Reviewed by: Gabriel Mohler
Drunkeness / alcoholism / alcoholic relapse
Effects of isolation
What does the Bible say about ghosts?
Supposed “haunted” buildings
Demons in the Bible
Necromancer / “communicating” with the dead
Good versus evil
Psychopath / psychopathic killer / homicidal maniac
Mother son relationship
Jack Nicholson … Jack Torrance
Shelley Duvall … Wendy Torrance
Danny Lloyd … Danny Torrance
Scatman Crothers … Dick Hallorann
Barry Nelson … Stuart Ullman
Philip Stone … Delbert Grady
Joe Turkel … Lloyd the Bartender
Anne Jackson … Doctor
Tony Burton … Larry Durkin
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|Director||Stanley Kubrick—“Eyes Wide Shut” (1999), “A Clockwork Orange” (1971), “2001: A Space Odyssey” (1968)|
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|Distributor||Warner Bros. Pictures, a Warner Bros. Entertainment Company|
Sequel: “Doctor Sleep” (2019)
There’s no horror movie quite like “The Shining.” Maybe that’s why, to this day, it’s one of the most famous horror movies. This classic has more than its fair share of iconic scenes, such as “Here’s Johnny,” “Come play with us,” and “All work and no play makes Jack a dull boy.” And I’m not going to lie, this movie is stunning in more than one way. In terms of moviemaking quality, Stanley Kubrick was a brilliant artist. Unfortunately, he wasn’t so good in terms of moral quality—and neither is Stephen King, the author of the novel this movie is based on.
The film centers on Jack Torrance (Jack Nicholson), his wife Wendy (Shelley Duvall), and son Danny, as they move into the Overlook Hotel all winter so Jack can be the caretaker. When Danny (Danny Lloyd) meets the cook, Dick Hallorann—played to lovable perfection by Scatman Crothers—he learns that he has a telepathic gift called the shining. But after the family settles in, Danny sees frightening visions of the past. Evil ghosts in the hotel begin to manipulate Jack, desperately trying to turn him into a psychopathic murderer. It’s up to Danny to use his gift to save himself and his mother.
This movie has breathtaking scenes of both the inside and the outside of the Overlook Hotel. The music, too, perfectly compliments the sophisticated style. The script and acting are very convincing. These things alone are enough to engross the audience throughout the whole two and a half hours. Kubrick was famous for giving his all for his films, and “The Shining” famously holds the record of 127 retakes of a scene. Though there is much praise to be given about the quality, make no mistake—this does not mean I recommend the film.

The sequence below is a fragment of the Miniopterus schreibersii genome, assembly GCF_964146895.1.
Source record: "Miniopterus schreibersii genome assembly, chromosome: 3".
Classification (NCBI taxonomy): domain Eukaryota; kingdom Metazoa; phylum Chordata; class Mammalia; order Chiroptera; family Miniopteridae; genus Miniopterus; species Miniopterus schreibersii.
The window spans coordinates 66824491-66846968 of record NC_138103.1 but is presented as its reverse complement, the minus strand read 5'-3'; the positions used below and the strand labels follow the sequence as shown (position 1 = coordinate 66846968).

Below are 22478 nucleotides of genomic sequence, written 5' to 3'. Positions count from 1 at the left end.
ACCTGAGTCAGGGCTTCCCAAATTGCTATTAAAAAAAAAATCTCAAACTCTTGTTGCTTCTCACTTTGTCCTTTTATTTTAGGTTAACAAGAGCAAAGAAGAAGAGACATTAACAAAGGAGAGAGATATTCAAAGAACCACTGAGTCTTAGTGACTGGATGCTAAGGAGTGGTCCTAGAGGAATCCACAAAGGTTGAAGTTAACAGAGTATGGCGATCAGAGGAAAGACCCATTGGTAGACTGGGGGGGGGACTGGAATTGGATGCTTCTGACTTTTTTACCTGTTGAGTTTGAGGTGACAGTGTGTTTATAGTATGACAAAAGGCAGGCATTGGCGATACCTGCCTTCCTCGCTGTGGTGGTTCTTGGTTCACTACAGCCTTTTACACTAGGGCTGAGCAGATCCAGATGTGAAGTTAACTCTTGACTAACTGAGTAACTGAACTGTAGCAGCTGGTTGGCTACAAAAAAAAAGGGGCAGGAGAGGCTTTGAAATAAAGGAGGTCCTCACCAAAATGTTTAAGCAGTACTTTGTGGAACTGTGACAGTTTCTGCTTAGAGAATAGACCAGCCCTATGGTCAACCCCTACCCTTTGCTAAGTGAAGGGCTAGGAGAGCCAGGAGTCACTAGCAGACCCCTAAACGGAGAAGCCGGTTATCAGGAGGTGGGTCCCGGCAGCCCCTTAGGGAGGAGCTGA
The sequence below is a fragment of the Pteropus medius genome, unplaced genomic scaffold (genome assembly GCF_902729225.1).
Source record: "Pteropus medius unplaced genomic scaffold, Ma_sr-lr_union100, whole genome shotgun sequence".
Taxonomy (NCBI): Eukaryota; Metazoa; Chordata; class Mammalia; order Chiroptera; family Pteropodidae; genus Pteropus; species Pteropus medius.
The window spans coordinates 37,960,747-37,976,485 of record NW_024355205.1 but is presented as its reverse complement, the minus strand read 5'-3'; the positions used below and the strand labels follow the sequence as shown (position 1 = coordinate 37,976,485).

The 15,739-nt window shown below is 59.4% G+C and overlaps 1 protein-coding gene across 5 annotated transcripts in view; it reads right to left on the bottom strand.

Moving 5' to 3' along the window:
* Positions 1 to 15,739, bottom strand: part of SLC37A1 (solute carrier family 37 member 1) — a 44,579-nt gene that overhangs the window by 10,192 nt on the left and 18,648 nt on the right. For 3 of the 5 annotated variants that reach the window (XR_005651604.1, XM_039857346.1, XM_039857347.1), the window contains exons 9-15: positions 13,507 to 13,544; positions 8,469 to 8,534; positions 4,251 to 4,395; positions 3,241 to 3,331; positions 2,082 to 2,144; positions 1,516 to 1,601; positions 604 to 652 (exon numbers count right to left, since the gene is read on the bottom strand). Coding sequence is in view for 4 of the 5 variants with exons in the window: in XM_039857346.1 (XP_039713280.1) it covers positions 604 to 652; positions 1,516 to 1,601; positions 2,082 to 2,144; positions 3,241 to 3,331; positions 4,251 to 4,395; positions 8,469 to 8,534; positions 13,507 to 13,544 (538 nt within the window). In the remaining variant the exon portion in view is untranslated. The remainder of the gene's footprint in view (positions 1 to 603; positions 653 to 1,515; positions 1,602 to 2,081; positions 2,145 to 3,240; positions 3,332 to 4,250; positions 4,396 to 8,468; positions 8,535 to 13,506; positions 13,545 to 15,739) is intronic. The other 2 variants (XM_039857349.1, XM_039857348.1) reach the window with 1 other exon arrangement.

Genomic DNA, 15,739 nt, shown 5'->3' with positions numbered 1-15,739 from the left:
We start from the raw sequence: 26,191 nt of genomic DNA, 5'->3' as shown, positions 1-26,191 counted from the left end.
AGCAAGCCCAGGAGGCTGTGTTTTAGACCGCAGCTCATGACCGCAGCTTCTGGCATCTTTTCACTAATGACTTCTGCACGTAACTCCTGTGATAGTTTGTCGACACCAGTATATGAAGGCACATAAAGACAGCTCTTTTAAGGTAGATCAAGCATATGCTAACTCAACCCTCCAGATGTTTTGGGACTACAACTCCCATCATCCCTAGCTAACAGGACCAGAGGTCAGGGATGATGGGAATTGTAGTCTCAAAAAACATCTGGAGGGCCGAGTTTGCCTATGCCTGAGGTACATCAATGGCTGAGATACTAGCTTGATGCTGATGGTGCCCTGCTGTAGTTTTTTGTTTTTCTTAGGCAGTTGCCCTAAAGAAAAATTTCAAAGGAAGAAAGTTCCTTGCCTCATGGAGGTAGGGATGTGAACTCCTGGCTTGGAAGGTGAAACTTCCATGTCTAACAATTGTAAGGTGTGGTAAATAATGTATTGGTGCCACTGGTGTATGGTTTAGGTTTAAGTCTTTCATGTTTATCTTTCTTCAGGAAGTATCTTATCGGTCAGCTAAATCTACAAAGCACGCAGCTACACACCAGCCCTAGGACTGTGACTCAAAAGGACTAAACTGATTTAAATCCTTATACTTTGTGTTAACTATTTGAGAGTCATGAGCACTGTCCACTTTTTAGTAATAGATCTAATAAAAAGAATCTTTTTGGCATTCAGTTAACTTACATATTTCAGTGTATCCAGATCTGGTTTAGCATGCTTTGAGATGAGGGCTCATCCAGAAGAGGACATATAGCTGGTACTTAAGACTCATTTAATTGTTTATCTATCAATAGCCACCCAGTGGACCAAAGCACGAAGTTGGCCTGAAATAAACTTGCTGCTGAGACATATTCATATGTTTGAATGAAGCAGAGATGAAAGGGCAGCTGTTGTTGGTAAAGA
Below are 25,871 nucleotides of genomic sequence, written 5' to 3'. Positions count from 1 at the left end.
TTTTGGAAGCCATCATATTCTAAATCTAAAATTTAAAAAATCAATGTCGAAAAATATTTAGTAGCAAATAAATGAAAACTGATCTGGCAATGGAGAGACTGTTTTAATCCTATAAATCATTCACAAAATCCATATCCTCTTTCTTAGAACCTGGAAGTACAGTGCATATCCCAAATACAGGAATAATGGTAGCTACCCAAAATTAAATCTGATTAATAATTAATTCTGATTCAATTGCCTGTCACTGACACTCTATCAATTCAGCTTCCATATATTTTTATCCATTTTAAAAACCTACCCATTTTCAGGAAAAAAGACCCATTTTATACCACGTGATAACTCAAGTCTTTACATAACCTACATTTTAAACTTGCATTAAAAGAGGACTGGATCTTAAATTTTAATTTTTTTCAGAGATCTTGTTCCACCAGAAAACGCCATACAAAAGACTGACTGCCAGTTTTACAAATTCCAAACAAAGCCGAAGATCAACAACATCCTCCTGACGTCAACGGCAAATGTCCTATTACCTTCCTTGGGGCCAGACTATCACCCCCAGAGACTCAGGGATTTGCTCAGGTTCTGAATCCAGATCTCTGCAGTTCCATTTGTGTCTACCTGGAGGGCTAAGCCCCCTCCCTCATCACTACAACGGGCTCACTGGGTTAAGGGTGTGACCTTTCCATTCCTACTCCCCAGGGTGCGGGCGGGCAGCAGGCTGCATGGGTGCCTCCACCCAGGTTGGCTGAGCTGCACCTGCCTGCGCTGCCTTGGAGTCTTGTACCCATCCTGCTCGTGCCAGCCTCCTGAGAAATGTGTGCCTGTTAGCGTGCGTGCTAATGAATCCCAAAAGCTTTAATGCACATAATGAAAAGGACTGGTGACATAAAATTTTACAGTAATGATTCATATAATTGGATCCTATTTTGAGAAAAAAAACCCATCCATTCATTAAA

I am not opposed to ghost movies, as long as they’re clearly fantasy and not anti-Scripture. Ghosts aren’t the problem with this movie. The main problem is a scene of nudity. The ghost of a young woman steps out of the bathtub fully nude, and we see her whole body from the front. It’s not seen very closely, but the shot lasts for at least a minute. She just stands there, and Jack kisses her. Without spoiling what happens, I’ll just say that Jack majorly regrets his decision.
This movie doesn’t do jump scares; it has a high dread factor. There are very few scenes of violence, but there are two scenes of particular concern. Danny sees a vision of a murder. No mutilation is shown on the bodies, but there is blood all over the room. Another scene shows Jack swinging an ax into a man’s heart. A little blood is shown, and nothing more. Some other scenes include a ghost with blood running down his bald head, a river of blood flowing out of the elevator doors, and a silly scene of skeletons and spider webs. Jack yells at his family while insane and chases them with an ax. Also, while insane, he utters about 10 f-words and several GDs. In a conversation with a ghost, the n-word is heard three times. There are also a few b-words and one ***hole.
Surprisingly, at the end of this movie, it doesn’t feel like a waste of time (but again, that’s not a recommendation). It leaves you thinking, and, yes, it does have thought-provoking elements. Instead of teaching a particular moral, there are several lessons to be learned from the things that happen. For example, Jack chooses his friends foolishly—the ghosts—and falls for their deception when they try to convince him to do wrong. 1 Peter 5:8 tells us to beware of the Devil, because is always looking for his next victim.
This is a perfect description of the ghost, who cleverly and slowly takes over Jack’s mind by making him think he is doing right. There is an unmistakable consequence for this, when Jack only ends up harming himself. Wendy, Danny, and Dick all care about each other and work together to help each other. Before Wendy realizes that Jack is going insane, she is very long-suffering to his meanness.
This is not a movie that Christians should be watching. The documentary “Room 237” discusses the many fascinating theories about the movie, so if you like to study propaganda techniques, I recommend that. If you’re an aspiring psychological thriller creator, it might be helpful to watch Clearplay’s filtered version of this movie. But if you’re a Christian looking for a good thriller, I can’t recommend this one. As a mere entertainment choice, it does not edify. Its content will likely hinder the light of Jesus Christ from shining through you.
See list of Relevant Issues—questions-and-answers.